Here is a curious turn of events. Just as the federal government is forcing schools across the nation to evaluate and rank teachers using dubious metrics, corporations are beginning to back away from simplistic performance measures. The change reflects the philosophy of business guru W. Edwards Deming, who staunchly opposed merit pay and rankings, on grounds that they demoralized employees and made for a less efficient workplace.

This article appeared in the Wall Street Journal.

The Trouble With Grading Employees

Performance ratings such as ‘meets expectations’ sap workers’ morale,
but firms aren’t sure they can do without them

Can a year’s worth of work be boiled down to a stock phrase like
“meets expectations”?

As companies reinvent management by slashing layers of hierarchy or
freeing workers to set their own schedules, performance ratings—which
grade workers on a 1-5 scale or with labels like “on
target”—stubbornly hang on. Companies like Gap Inc.,Adobe Systems
Inc.and Microsoft Corp. abolished such ratings after leaders decided
they deterred collaboration and stoked staffers’ anxieties. Yet other
companies are having a harder time letting go.

Intel Corp. has long rated and ranked its approximately 105,000
workers on a four-level scale, from “outstanding” to “improvement
required.” Devra Johnson, a human-resources director at the chip
maker, observed that ratings tended to deflate morale in a good chunk
of the 70% of the company’s workforce that receives a “successful”
rating each year—the second-lowest label.

“We’d call them the walking wounded,” she said.

Human-resources managers conducted an experiment to test a new way of
managing performance, allowing 1,700 workers in the HR department to
go unrated, although not without feedback, for about two years,
according to Ms. Johnson.

Managers found they could still differentiate performance and
distribute compensation. However, when Ms. Johnson’s team presented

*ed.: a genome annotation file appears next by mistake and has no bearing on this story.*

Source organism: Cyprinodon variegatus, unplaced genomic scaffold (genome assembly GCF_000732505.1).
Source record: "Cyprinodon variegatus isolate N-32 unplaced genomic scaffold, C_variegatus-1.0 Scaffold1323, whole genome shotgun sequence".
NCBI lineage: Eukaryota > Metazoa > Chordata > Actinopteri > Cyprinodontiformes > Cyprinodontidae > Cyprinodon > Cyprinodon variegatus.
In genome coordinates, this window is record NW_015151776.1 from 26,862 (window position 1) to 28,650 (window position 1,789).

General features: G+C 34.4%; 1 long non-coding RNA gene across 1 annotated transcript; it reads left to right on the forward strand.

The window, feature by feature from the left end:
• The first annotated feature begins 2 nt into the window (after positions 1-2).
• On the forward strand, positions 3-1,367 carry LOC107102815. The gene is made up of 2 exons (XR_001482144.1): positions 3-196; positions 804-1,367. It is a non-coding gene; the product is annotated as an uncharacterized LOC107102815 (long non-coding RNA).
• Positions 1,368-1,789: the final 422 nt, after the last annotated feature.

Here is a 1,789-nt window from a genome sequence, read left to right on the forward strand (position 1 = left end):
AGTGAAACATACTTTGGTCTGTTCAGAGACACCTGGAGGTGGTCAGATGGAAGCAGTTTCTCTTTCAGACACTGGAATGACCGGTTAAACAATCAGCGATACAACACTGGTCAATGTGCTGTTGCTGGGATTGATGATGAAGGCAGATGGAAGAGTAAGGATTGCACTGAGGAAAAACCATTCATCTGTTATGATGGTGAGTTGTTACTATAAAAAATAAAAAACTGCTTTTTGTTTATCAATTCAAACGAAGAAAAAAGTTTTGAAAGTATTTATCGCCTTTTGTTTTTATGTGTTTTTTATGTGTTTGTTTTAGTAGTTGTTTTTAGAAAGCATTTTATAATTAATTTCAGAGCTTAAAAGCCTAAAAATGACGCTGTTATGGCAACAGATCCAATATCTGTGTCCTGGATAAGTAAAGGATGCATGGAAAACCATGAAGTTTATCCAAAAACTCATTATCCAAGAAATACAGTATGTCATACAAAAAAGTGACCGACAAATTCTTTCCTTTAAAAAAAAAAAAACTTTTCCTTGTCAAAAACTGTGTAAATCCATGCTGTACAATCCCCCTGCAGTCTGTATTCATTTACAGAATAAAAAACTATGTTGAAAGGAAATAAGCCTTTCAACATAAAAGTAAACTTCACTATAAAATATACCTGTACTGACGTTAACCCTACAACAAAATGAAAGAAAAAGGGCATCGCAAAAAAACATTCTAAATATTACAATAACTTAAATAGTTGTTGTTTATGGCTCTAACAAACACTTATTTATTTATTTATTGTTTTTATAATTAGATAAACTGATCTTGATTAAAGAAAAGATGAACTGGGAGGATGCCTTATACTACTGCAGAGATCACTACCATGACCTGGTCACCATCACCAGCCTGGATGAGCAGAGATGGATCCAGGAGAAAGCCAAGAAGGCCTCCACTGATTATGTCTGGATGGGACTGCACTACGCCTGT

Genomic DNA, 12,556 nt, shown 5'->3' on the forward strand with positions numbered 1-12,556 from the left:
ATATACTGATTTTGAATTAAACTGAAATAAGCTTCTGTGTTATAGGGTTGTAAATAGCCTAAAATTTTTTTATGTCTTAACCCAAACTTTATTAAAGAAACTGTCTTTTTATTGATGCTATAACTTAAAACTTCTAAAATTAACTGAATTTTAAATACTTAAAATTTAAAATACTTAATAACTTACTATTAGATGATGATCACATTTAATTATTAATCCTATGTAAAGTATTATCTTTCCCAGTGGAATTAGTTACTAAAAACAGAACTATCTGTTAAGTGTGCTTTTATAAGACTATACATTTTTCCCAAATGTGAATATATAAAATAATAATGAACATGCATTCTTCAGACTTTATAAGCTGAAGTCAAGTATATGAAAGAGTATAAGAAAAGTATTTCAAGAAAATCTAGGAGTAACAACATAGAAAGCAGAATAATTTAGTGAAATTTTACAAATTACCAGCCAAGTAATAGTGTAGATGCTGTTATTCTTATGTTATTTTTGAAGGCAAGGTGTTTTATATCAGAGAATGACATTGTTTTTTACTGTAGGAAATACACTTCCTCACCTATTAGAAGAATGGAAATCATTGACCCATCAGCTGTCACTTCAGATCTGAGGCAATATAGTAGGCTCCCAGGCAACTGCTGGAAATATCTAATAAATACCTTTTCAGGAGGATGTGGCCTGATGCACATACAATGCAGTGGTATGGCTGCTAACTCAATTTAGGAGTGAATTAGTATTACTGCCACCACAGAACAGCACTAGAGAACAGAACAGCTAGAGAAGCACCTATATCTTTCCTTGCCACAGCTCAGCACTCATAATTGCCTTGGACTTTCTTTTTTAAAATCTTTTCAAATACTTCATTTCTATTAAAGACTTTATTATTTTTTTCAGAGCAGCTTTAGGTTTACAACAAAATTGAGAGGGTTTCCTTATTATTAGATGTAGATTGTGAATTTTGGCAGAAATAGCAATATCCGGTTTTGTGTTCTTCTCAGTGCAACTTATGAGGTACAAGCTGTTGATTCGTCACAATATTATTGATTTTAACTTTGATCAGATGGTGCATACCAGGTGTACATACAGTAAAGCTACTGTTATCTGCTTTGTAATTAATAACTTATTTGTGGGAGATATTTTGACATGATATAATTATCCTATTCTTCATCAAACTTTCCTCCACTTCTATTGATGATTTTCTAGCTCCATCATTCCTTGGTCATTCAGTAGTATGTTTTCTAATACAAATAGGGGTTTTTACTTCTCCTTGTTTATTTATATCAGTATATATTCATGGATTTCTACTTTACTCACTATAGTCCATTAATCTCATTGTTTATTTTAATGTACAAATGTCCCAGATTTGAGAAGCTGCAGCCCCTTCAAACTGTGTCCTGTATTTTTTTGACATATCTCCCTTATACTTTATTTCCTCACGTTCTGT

its findings, company executives weren’t ready to give the labels up,
concerned that forgoing ratings would suck healthy tension out of the
workplace, she said. So the HR department started rating the employees
in the experiment again….

Marc Farrugia, the vice president for human resources at Sun
Communities Inc., is going through the “exhausting” process of
revamping performance management at the owner and operator of
manufactured housing communities. He’s concerned about the accuracy of
the company’s current approach to ratings; some managers just dole out
higher scores in order to maximize bonuses for employees they’re
scared might leave; others give everyone average ratings because it is
easy. Workers complain the ratings aren’t fair and don’t paint a true
picture of their annual performance.

“I’m being more and more convinced that ratings are doing more harm
than good,” Mr. Farrugia said….

Some executives worry that figuring performance measures, such as the
time it takes for restaurant workers to take an order, into reviews
might lack context.

“I have a real love-hate relationship with data,” said Kevin Reddy,the
CEO of fast-casual restaurant chain Noodles & Co. “You can get a false
sense of security if you zero in too closely on a rating system.”

The company moved away from numeric ratings about seven years ago but
still places workers into broad categories like “meets expectations.”
Mr. Reddy said he and his leadership team continue to question whether
they’re doing feedback right and motivating employees.

Jean Martin, a director at research and advisory firm Corporate
Executive Board who works with companies on performance management
systems, said executives are “giving the numbers too much power” by